Roman emperor Hadrian started building his wall in the north of Roman Britain 1,900 years ago to prevent invasions from Scottish tribes.
This immense engineering project used more stone than the Egyptian pyramids to become one of the Roman’s greatest fortifications.
Hadrian’s Wall Partnership is marking the anniversary with a programme of exhibitions, reenactments, walks, food, arts, music and talks throughout 2022.
Highlights include a Roman themed city of light at Carlisle, a midsummer evening festival of Roman food, dance and song at Corbridge, a night attack by barbarian tribes on the Roman defences at Chester and a Japanese graphic novel series on Roman life.
The Romans conquered Britannia – modern day England and Wales – under Emperor Claudius in 43AD and ruled the island as a province for four hundred years.
Julius Caesar had briefly invaded twice before but didn’t stay.
When Spanish born Hadrian became emperor in 117AD, he needed to protect the extensive Roman Empire inherited from his predecessor, the Emperor Trajan.
He visited Britain in AD122 and decided on a daring coast to coast wall to protect his north-west border.
Fifteen thousand elite soldiers called legionnaires worked in bleak northern winters for six years to build the 73 mile long wall.
They smashed hard rock, bridged fast moving rivers and built over rolling hills to create a frontier stretching from Wallsend in north Tyneside to the western coastal hamlet of Ravensglass in the Lake District.
At every mile they built a small castle and gate, every third of a mile a small watch tower called a turret, and constructed 17 forts along the length of the wall.
Roman soldiers had built nothing like Hadrian’s Wall before.
They used some 20 million stones unlike defences in Germany and Africa which they had built with turf.
Attacking tribes like the Picts would first face first huge mounds, then a ten-foot ditch fixed with spears before meeting the wall itself, some six metres high in places.
Flying on top was the Imperial Eagle or the Aquila (the bird of Jupiter that flies above storms), the standard of the most formidable army of the day.
This new border wall divided the British Isles and remains today Europe’s largest stone monument.
However, it did not as many people think divide Scotland from England as much of modern Northumberland lies to the north of the wall.
It also marked the limit of Roman power in a ring of defences running from Britain’s west coast to the Black Sea, down to the Red Sea and back across North Africa to the Atlantic coast.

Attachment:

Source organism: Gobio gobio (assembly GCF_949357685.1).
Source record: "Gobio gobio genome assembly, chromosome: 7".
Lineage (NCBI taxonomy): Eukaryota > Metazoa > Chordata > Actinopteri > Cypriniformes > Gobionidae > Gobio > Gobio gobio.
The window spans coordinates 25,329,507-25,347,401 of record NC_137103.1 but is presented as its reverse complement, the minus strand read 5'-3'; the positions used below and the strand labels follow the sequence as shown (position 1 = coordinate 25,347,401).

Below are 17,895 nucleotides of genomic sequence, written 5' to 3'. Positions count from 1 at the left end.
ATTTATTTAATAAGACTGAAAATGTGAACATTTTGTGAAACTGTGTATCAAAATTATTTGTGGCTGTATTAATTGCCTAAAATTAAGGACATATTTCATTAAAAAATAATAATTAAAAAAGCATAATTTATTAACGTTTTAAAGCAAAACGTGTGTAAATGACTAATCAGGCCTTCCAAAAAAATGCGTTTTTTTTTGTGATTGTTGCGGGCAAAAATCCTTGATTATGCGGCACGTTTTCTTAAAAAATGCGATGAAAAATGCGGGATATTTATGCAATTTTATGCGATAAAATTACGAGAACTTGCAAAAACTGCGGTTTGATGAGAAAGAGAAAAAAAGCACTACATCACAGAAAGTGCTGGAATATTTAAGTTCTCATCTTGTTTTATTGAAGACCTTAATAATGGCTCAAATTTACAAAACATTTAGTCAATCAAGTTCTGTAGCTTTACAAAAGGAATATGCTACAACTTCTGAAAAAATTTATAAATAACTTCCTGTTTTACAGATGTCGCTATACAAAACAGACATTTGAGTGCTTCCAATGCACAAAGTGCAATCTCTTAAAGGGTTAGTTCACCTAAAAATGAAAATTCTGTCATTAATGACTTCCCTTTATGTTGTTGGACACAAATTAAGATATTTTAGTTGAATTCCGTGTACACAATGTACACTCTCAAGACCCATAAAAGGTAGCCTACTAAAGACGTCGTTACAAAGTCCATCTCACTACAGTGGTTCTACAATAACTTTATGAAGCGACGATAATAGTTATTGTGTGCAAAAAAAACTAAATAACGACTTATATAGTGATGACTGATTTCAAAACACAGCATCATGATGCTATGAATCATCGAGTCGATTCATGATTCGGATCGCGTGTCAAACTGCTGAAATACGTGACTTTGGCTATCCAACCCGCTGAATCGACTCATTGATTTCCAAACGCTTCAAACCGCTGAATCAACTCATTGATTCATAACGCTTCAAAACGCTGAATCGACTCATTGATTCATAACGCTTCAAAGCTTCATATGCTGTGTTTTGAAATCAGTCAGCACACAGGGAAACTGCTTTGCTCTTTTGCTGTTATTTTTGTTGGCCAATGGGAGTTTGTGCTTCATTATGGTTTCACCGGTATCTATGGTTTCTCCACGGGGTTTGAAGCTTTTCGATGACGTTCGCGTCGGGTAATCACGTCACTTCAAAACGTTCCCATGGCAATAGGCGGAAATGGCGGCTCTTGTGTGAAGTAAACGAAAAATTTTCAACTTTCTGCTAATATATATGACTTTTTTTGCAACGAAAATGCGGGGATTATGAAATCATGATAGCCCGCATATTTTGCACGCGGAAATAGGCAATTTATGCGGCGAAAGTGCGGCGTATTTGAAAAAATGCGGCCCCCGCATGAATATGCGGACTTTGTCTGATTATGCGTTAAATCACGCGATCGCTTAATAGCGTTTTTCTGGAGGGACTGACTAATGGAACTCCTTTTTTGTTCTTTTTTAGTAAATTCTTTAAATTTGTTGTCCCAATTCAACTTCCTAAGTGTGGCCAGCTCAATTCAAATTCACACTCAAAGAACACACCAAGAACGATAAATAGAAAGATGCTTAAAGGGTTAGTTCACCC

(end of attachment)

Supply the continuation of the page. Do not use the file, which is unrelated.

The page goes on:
This didn’t mean there weren’t efforts to expand into Caledonia, what is modern day Scotland.
Much of Caledonia was occupied or controlled by the Romans for more than 300 years and was invaded 50 years before Hadrian’s Wall was built.
Three Roman Legions were needed, each of 5,000 men, to control the island and quell northern raiders.
Only one legion was needed in Egypt.
The army also used auxiliary units of infantry and cavalry some 600 men strong to patrol the wall.
There may have been 70 such units at one time accounting for 40,000 men.
Altogether, nearly 15 per cent of the entire Roman army was stationed in Britannia, the majority in the north with some 9,000 along Hadrian’s Wall, the most heavily defended of any Roman fortification.
These ethnically diverse auxiliary soldiers were recruited from across the empire such as modern Spain, Syria, Romania, Belgium, Hungary and North Africa or from Britain.
They signed up for 25 years service after which they received Roman citizenship and a plot of land.
They at first manned the wall for only 25 years, as Emperor Antonius Pius built another coastal wall across central Caledonia, called the Antonine, around 142AD when trying to conquer the country.
However, the Romans withdrew back to Hadrian’s Wall eight years later.
He reoccupied the Antonine Wall but also gave up and went back to Hadrian’s Wall.
Severus was the only Roman Emperor to die in Britain at York, the capital of Roman Britain in the north, when leading a large army into Caledonia.
Successive Emperors then began withdrawing troops from Britannia to defend the empire against attacks from Germanic tribes.
A year later Emperor Flavius Honorious famously told Britannia’s leaders that he could no longer defend the country and they must look after themselves.
Many of the forts along Hadrian’s Wall were still though occupied in the fifth and sixth centuries as Roman Britain evolved into Anglo-Saxon Britain.
All aspects of Roman life on Hadrian’s Wall are incorporated into the anniversary programme, which started with a celebration of Emperor Hadrian’s birthday last month and ends with the Roman festival of Saturn from December 17 to 23.
Full details of this can be found by visiting the 1900.hadrianswallcountry.co.uk website.